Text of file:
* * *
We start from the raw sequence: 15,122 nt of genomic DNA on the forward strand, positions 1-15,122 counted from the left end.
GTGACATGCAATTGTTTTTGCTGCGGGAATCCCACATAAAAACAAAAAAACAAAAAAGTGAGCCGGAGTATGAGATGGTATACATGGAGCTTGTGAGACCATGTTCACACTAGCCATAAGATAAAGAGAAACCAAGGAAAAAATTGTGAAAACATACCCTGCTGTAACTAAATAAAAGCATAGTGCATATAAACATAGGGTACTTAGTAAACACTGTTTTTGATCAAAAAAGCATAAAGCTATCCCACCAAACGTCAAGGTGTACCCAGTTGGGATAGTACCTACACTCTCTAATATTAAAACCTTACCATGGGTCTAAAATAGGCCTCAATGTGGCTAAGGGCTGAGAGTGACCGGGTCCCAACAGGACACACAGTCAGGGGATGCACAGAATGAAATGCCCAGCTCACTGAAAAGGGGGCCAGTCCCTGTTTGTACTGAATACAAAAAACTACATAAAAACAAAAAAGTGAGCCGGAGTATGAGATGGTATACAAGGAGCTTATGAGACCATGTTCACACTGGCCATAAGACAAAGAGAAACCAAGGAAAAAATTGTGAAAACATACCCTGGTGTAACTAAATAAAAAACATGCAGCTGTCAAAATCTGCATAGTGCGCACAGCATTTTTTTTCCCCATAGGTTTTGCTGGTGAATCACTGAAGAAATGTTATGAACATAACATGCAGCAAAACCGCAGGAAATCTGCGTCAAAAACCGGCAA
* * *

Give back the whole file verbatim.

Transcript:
We start from the raw sequence: 15,122 nt of genomic DNA on the forward strand, positions 1-15,122 counted from the left end.
GTGACATGCAATTGTTTTTGCTGCGGGAATCCCACATAAAAACAAAAAAACAAAAAAGTGAGCCGGAGTATGAGATGGTATACATGGAGCTTGTGAGACCATGTTCACACTAGCCATAAGATAAAGAGAAACCAAGGAAAAAATTGTGAAAACATACCCTGCTGTAACTAAATAAAAGCATAGTGCATATAAACATAGGGTACTTAGTAAACACTGTTTTTGATCAAAAAAGCATAAAGCTATCCCACCAAACGTCAAGGTGTACCCAGTTGGGATAGTACCTACACTCTCTAATATTAAAACCTTACCATGGGTCTAAAATAGGCCTCAATGTGGCTAAGGGCTGAGAGTGACCGGGTCCCAACAGGACACACAGTCAGGGGATGCACAGAATGAAATGCCCAGCTCACTGAAAAGGGGGCCAGTCCCTGTTTGTACTGAATACAAAAAACTACATAAAAACAAAAAAGTGAGCCGGAGTATGAGATGGTATACAAGGAGCTTATGAGACCATGTTCACACTGGCCATAAGACAAAGAGAAACCAAGGAAAAAATTGTGAAAACATACCCTGGTGTAACTAAATAAAAAACATGCAGCTGTCAAAATCTGCATAGTGCGCACAGCATTTTTTTTCCCCATAGGTTTTGCTGGTGAATCACTGAAGAAATGTTATGAACATAACATGCAGCAAAACCGCAGGAAATCTGCGTCAAAAACCGGCAA